by gweilo8888 (#49980759) Attached to: Microsoft Brings Office To Android Smartphones For Free
Not correct. From the only authoritative source -- Microsoft themselves:

"Sign in with a free Microsoft account to create, edit and save documents for home use. A qualifying Office 365 subscription is required to create, edit and save documents for business use."

And... "1. INSTALLATION AND USE RIGHTS.

a. Consumer Use. You may install and use one copy of the software on Android Phone devices you own or control in order to view existing documents. As allowed by the software, you may also create, edit or save documents for non-commercial use purposes.

b. Commercial Use. You may install and use one copy of the software on Android Phone devices you own or control in order to view existing documents. As allowed by the software, you may also create, edit or save documents for commercial use purposes IF you are a commercial Microsoft Office 365 subscriber with mobile device rights subject to the following terms:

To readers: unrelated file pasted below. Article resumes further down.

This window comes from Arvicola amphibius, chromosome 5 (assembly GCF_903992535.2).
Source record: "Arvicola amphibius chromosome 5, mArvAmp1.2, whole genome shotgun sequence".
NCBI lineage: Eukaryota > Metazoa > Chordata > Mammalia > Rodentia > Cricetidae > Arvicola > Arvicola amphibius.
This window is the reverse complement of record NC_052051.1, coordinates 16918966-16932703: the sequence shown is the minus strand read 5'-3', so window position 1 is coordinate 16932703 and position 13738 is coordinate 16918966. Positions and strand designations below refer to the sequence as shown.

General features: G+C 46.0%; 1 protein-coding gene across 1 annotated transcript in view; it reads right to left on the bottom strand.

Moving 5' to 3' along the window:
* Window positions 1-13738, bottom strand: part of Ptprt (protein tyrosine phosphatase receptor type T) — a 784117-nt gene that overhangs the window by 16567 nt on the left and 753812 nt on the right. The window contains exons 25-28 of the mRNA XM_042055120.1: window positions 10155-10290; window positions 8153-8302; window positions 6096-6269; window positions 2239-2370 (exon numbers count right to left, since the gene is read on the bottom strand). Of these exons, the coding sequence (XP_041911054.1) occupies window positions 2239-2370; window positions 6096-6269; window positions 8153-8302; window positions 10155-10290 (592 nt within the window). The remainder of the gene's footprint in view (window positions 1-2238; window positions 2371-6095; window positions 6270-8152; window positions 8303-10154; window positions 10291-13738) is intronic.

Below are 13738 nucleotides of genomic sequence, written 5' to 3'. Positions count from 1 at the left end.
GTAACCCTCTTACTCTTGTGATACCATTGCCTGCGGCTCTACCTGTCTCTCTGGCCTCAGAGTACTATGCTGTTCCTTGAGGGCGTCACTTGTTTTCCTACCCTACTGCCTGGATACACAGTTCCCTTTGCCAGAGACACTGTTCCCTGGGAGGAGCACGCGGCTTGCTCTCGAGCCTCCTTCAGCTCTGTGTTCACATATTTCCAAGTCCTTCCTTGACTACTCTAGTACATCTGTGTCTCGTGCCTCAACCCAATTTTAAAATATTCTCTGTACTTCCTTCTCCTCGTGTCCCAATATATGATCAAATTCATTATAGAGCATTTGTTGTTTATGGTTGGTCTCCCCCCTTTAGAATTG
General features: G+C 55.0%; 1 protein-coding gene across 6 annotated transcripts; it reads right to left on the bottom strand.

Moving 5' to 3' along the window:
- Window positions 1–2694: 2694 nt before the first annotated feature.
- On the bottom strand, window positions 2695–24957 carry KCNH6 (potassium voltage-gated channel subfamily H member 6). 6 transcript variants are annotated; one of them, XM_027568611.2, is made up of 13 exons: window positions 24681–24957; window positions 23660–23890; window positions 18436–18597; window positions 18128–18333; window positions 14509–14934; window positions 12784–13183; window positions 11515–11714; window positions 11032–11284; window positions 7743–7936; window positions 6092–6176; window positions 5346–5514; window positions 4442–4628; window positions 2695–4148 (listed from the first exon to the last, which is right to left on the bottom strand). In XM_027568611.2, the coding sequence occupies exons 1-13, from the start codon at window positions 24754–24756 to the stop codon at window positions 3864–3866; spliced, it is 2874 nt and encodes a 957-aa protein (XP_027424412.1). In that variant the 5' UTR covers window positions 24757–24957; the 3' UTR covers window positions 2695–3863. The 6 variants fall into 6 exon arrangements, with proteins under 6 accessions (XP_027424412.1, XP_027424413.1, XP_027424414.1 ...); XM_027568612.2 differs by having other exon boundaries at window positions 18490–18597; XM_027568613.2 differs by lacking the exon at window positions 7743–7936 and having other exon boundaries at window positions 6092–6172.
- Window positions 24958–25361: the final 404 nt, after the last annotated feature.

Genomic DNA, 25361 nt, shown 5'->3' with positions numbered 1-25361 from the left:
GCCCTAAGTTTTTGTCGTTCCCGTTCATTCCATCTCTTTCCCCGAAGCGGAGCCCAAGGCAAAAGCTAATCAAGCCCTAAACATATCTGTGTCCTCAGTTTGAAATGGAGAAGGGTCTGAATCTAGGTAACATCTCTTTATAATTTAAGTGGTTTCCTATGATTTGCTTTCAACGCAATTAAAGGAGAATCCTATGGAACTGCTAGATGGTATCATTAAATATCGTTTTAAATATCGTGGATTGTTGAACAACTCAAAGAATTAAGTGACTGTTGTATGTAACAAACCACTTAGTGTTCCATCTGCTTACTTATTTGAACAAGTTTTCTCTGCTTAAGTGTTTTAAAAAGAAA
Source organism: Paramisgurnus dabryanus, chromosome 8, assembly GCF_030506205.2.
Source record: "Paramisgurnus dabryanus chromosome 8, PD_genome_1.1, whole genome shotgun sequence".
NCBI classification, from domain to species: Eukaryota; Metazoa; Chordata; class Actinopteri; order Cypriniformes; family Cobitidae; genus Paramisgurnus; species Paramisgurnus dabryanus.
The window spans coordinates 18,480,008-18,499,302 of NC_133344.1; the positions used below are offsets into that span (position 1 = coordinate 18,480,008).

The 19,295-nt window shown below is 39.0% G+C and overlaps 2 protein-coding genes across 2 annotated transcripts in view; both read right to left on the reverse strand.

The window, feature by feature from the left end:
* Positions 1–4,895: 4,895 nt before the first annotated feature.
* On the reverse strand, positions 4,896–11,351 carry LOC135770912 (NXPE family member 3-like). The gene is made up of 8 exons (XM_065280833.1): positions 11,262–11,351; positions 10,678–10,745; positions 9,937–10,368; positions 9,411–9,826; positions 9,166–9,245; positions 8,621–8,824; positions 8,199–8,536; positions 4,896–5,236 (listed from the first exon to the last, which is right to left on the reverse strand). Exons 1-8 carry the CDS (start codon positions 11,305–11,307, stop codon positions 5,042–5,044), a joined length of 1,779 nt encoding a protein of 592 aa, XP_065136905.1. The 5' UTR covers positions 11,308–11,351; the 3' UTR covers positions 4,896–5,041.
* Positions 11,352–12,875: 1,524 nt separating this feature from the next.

Refer to your existing license terms for Microsoft Office 365 with mobile device rights (the “service”) to identify the entity licensing the software to you and for support information. The terms and conditions for the service apply to your use of the software. However, the software’s privacy statement applies to your use of the software in addition to the privacy statement for the service. You may find the privacy statement within the software, and as applicable, on the app store from which you obtained the software. You may use and install copies of the software on Android Phone devices you own or control subject to the service terms and conditions so long as you have a valid subscription license to the service that includes mobile device rights. If there is a conflict between the service terms and conditions and the above, the terms in this Section 1.b apply."